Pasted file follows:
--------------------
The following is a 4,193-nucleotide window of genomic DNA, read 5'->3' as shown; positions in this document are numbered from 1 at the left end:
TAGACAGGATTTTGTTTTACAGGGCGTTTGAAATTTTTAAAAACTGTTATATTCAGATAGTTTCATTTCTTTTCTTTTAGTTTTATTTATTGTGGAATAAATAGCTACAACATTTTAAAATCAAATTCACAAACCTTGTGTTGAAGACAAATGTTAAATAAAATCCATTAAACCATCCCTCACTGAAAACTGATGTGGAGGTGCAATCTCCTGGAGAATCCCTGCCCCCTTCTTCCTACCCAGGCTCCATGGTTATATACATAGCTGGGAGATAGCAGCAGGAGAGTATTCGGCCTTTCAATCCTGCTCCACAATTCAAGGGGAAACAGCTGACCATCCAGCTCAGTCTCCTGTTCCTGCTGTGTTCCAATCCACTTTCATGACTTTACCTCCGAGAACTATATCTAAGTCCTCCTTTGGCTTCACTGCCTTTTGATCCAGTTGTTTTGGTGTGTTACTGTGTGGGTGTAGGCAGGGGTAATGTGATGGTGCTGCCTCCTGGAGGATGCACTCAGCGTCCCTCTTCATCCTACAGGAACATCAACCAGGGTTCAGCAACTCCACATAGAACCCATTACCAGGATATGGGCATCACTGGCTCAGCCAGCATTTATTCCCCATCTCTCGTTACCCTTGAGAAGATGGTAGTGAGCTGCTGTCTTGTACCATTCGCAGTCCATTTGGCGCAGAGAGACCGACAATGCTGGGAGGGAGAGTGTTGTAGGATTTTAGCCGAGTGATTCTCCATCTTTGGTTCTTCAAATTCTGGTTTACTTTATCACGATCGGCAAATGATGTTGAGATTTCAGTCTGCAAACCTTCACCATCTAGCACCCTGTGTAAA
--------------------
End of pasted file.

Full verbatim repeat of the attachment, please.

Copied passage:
The following is a 4,193-nucleotide window of genomic DNA, read 5'->3' as shown; positions in this document are numbered from 1 at the left end:
TAGACAGGATTTTGTTTTACAGGGCGTTTGAAATTTTTAAAAACTGTTATATTCAGATAGTTTCATTTCTTTTCTTTTAGTTTTATTTATTGTGGAATAAATAGCTACAACATTTTAAAATCAAATTCACAAACCTTGTGTTGAAGACAAATGTTAAATAAAATCCATTAAACCATCCCTCACTGAAAACTGATGTGGAGGTGCAATCTCCTGGAGAATCCCTGCCCCCTTCTTCCTACCCAGGCTCCATGGTTATATACATAGCTGGGAGATAGCAGCAGGAGAGTATTCGGCCTTTCAATCCTGCTCCACAATTCAAGGGGAAACAGCTGACCATCCAGCTCAGTCTCCTGTTCCTGCTGTGTTCCAATCCACTTTCATGACTTTACCTCCGAGAACTATATCTAAGTCCTCCTTTGGCTTCACTGCCTTTTGATCCAGTTGTTTTGGTGTGTTACTGTGTGGGTGTAGGCAGGGGTAATGTGATGGTGCTGCCTCCTGGAGGATGCACTCAGCGTCCCTCTTCATCCTACAGGAACATCAACCAGGGTTCAGCAACTCCACATAGAACCCATTACCAGGATATGGGCATCACTGGCTCAGCCAGCATTTATTCCCCATCTCTCGTTACCCTTGAGAAGATGGTAGTGAGCTGCTGTCTTGTACCATTCGCAGTCCATTTGGCGCAGAGAGACCGACAATGCTGGGAGGGAGAGTGTTGTAGGATTTTAGCCGAGTGATTCTCCATCTTTGGTTCTTCAAATTCTGGTTTACTTTATCACGATCGGCAAATGATGTTGAGATTTCAGTCTGCAAACCTTCACCATCTAGCACCCTGTGTAAA